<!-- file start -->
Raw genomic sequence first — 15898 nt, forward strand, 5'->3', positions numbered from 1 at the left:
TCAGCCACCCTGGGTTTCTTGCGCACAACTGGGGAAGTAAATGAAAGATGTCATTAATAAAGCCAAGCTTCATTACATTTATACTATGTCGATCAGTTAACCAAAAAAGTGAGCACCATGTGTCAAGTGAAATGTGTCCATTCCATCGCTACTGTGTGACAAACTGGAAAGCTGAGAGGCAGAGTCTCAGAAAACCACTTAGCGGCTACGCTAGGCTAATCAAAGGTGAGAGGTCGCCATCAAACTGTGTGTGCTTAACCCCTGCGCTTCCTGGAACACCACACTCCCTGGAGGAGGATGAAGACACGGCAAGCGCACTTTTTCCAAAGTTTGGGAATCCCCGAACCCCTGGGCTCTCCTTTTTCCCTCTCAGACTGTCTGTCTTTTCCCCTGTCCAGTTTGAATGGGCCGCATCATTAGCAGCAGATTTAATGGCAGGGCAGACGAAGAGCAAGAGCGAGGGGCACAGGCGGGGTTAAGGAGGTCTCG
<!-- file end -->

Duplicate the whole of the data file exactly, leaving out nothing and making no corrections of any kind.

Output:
Raw genomic sequence first — 15898 nt, forward strand, 5'->3', positions numbered from 1 at the left:
TCAGCCACCCTGGGTTTCTTGCGCACAACTGGGGAAGTAAATGAAAGATGTCATTAATAAAGCCAAGCTTCATTACATTTATACTATGTCGATCAGTTAACCAAAAAAGTGAGCACCATGTGTCAAGTGAAATGTGTCCATTCCATCGCTACTGTGTGACAAACTGGAAAGCTGAGAGGCAGAGTCTCAGAAAACCACTTAGCGGCTACGCTAGGCTAATCAAAGGTGAGAGGTCGCCATCAAACTGTGTGTGCTTAACCCCTGCGCTTCCTGGAACACCACACTCCCTGGAGGAGGATGAAGACACGGCAAGCGCACTTTTTCCAAAGTTTGGGAATCCCCGAACCCCTGGGCTCTCCTTTTTCCCTCTCAGACTGTCTGTCTTTTCCCCTGTCCAGTTTGAATGGGCCGCATCATTAGCAGCAGATTTAATGGCAGGGCAGACGAAGAGCAAGAGCGAGGGGCACAGGCGGGGTTAAGGAGGTCTCG